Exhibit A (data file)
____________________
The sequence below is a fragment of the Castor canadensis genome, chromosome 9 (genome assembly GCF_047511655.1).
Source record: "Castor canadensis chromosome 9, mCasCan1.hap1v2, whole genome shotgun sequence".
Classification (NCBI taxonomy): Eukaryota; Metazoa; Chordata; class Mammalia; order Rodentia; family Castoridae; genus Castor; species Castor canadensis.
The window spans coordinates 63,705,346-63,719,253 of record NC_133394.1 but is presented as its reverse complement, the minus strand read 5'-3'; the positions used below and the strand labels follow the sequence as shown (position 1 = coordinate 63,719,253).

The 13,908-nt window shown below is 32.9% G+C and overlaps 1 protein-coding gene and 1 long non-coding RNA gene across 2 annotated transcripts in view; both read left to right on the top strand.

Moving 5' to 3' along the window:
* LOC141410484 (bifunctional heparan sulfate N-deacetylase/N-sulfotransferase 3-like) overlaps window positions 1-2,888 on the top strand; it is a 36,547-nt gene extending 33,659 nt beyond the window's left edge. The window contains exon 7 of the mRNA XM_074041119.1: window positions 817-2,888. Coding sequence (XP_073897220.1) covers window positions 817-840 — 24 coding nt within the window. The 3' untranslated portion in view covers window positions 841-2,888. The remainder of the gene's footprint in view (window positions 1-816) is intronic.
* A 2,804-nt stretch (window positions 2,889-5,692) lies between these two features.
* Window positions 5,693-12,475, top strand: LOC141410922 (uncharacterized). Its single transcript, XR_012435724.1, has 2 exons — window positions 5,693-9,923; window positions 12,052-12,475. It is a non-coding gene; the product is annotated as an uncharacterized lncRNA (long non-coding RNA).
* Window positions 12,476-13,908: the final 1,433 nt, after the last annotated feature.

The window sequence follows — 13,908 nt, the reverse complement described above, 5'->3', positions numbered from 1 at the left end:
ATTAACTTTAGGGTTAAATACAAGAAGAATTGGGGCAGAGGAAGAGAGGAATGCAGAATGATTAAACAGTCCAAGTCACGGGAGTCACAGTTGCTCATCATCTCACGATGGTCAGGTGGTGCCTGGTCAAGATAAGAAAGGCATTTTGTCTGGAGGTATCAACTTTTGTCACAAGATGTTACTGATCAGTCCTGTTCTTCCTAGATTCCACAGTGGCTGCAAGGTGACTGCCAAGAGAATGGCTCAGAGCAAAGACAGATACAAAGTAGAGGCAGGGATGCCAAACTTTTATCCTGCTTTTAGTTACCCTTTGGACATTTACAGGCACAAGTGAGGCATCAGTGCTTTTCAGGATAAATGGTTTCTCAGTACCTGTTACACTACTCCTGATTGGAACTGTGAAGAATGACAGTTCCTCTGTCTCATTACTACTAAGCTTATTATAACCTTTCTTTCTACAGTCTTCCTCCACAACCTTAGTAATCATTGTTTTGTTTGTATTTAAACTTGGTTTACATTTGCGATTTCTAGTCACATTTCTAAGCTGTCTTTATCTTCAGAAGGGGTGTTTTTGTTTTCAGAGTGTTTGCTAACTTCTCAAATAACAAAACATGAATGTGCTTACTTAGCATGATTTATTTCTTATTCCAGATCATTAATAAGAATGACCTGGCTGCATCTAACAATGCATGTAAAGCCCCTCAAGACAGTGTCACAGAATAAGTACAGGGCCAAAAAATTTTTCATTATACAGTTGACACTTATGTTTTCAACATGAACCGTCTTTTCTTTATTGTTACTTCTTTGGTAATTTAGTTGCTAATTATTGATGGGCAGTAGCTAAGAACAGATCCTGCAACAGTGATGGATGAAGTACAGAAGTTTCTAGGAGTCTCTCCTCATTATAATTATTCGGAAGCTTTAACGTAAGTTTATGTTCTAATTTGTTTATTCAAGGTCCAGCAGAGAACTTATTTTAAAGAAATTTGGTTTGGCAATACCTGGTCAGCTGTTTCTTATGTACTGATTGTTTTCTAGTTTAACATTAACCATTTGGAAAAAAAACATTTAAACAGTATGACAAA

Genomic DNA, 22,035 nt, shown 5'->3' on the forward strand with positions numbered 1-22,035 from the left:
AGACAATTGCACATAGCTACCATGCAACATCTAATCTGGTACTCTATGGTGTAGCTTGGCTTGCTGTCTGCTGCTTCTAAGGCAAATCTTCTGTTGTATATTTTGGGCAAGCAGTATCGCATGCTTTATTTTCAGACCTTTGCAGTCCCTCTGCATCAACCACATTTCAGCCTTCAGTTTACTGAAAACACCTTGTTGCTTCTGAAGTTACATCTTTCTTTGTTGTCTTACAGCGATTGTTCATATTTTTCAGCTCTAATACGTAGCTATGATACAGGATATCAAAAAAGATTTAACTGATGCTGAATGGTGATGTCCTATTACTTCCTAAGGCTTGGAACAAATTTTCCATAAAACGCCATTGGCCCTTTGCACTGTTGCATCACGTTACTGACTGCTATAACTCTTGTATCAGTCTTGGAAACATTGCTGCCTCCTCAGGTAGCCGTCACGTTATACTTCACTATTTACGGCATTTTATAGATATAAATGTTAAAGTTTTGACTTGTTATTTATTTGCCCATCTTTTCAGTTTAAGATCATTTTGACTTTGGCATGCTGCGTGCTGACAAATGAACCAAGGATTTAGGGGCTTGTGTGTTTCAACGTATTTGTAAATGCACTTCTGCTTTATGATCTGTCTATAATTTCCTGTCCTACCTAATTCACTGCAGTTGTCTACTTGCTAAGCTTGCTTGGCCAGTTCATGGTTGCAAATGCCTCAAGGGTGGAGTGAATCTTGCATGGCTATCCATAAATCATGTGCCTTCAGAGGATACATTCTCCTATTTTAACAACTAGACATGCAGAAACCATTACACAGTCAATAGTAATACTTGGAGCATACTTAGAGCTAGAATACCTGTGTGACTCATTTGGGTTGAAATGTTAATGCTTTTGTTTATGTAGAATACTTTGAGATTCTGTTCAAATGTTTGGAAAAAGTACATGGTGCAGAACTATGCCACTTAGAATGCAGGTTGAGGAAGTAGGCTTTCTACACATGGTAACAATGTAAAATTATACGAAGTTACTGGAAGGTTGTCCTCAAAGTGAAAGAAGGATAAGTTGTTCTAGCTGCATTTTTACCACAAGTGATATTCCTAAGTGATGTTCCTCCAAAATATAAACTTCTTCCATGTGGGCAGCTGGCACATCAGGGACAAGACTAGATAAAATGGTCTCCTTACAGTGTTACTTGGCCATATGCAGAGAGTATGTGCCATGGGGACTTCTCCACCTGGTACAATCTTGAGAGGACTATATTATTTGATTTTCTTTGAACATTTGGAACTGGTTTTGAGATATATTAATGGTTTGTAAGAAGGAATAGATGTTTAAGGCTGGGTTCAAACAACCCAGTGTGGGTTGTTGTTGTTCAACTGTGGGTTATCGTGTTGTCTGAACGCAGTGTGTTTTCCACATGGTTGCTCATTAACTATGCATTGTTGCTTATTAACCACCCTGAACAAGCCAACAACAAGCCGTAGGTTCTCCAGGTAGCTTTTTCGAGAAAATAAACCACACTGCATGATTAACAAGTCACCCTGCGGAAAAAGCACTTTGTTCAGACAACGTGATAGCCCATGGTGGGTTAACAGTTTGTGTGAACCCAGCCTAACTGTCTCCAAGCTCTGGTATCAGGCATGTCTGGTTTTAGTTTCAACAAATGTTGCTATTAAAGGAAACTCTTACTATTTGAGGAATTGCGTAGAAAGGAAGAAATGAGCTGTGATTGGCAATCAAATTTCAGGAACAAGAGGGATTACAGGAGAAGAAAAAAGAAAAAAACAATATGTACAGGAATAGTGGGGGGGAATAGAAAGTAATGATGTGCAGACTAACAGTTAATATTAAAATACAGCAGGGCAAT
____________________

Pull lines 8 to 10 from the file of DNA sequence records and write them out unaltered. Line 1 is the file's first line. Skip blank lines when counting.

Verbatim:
* A 2,804-nt stretch (window positions 2,889-5,692) lies between these two features.
* Window positions 5,693-12,475, top strand: LOC141410922 (uncharacterized). Its single transcript, XR_012435724.1, has 2 exons — window positions 5,693-9,923; window positions 12,052-12,475. It is a non-coding gene; the product is annotated as an uncharacterized lncRNA (long non-coding RNA).
* Window positions 12,476-13,908: the final 1,433 nt, after the last annotated feature.